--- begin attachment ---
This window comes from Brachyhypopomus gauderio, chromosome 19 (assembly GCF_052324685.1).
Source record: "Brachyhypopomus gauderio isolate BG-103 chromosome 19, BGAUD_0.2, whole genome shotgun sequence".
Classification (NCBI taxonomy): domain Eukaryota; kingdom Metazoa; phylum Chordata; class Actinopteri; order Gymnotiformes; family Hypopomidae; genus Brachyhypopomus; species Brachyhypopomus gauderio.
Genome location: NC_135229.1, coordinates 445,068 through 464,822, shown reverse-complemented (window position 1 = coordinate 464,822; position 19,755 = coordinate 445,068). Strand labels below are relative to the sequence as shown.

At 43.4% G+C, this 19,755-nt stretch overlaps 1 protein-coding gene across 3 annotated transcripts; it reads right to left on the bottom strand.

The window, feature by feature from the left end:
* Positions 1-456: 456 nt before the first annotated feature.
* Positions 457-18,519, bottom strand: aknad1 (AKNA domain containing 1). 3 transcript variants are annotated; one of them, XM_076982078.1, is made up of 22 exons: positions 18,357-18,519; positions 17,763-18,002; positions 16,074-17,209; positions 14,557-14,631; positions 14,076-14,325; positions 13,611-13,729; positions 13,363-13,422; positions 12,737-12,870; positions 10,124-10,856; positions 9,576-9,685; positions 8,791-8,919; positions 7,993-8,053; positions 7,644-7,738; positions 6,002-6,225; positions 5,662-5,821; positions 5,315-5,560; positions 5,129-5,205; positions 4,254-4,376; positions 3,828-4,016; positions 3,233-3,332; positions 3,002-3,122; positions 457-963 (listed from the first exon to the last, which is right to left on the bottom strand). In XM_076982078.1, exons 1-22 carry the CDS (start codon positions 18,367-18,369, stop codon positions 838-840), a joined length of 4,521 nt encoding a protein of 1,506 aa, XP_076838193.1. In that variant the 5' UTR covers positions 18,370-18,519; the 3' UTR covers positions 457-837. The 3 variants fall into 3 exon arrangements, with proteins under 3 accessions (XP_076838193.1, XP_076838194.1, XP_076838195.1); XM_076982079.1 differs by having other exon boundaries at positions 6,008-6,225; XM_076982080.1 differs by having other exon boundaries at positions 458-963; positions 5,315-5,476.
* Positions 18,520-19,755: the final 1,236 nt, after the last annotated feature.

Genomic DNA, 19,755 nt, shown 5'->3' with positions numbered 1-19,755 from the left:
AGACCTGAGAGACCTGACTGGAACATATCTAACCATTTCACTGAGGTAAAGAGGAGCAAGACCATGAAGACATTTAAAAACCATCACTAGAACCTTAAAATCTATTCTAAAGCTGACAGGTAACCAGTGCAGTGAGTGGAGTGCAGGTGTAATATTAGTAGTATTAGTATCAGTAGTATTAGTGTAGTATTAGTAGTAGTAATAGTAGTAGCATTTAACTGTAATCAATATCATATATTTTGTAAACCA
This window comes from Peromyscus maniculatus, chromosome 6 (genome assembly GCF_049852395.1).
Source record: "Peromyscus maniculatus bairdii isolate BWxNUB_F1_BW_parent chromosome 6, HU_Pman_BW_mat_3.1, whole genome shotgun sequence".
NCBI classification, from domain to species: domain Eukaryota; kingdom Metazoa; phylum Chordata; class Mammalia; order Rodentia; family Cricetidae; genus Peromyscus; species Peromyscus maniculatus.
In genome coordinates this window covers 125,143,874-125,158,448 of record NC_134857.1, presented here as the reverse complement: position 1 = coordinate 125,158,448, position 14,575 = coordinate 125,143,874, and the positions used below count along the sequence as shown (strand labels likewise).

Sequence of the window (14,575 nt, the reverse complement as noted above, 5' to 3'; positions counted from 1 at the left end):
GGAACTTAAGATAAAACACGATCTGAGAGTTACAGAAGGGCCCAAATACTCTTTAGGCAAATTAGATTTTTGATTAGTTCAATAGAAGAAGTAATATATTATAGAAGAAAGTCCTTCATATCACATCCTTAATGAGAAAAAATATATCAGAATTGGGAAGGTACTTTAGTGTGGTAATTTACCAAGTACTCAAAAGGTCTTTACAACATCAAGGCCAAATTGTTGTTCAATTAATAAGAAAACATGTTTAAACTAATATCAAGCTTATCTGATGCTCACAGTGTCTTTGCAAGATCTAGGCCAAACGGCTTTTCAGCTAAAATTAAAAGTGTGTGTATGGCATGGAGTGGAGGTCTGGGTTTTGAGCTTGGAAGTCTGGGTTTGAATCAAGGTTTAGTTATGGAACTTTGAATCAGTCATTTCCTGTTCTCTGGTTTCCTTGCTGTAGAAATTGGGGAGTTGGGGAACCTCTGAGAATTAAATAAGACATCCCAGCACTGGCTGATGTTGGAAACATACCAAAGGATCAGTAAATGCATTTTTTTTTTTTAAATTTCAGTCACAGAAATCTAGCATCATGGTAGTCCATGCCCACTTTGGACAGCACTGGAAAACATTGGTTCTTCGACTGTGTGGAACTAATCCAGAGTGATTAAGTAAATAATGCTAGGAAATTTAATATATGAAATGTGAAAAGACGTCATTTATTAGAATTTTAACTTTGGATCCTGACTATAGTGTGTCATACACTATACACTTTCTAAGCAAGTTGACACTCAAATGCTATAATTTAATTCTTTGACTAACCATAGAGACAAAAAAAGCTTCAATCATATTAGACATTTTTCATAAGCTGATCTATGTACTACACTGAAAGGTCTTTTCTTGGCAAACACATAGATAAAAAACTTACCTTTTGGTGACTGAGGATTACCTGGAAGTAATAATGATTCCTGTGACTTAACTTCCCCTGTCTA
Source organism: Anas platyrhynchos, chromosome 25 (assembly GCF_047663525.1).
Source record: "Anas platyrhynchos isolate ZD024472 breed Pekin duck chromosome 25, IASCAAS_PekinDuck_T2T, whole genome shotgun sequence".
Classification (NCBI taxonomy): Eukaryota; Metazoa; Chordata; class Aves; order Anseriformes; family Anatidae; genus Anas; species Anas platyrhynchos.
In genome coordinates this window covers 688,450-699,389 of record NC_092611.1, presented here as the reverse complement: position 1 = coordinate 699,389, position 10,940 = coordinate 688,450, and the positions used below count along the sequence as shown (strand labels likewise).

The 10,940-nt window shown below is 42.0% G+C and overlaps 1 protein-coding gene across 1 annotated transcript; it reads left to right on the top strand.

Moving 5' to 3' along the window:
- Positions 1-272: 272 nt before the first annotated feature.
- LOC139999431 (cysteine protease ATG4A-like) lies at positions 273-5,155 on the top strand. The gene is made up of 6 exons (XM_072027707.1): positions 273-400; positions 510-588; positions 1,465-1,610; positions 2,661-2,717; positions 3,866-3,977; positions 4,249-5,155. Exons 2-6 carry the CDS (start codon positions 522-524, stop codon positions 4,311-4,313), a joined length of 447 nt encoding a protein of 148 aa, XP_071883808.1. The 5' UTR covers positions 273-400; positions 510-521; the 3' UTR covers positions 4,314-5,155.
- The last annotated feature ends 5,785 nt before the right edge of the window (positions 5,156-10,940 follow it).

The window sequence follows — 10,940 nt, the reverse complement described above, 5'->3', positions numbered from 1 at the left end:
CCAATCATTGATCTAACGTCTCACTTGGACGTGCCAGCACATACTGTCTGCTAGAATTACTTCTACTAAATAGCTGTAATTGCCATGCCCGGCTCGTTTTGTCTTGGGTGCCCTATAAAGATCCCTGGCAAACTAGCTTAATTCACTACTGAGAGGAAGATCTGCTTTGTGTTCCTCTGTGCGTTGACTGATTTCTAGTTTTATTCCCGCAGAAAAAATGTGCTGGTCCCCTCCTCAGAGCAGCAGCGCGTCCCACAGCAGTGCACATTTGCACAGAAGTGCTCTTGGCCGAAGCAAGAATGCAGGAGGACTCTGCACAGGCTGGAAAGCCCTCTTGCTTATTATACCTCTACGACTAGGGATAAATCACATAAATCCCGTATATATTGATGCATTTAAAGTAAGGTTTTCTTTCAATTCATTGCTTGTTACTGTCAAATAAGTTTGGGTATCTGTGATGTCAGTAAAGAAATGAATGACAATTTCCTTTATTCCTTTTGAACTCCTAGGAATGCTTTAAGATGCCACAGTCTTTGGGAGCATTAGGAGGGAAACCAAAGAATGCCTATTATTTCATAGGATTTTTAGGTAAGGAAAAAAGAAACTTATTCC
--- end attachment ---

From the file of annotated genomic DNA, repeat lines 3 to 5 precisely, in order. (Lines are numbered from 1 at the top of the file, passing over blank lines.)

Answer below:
Classification (NCBI taxonomy): domain Eukaryota; kingdom Metazoa; phylum Chordata; class Actinopteri; order Gymnotiformes; family Hypopomidae; genus Brachyhypopomus; species Brachyhypopomus gauderio.
Genome location: NC_135229.1, coordinates 445,068 through 464,822, shown reverse-complemented (window position 1 = coordinate 464,822; position 19,755 = coordinate 445,068). Strand labels below are relative to the sequence as shown.

At 43.4% G+C, this 19,755-nt stretch overlaps 1 protein-coding gene across 3 annotated transcripts; it reads right to left on the bottom strand.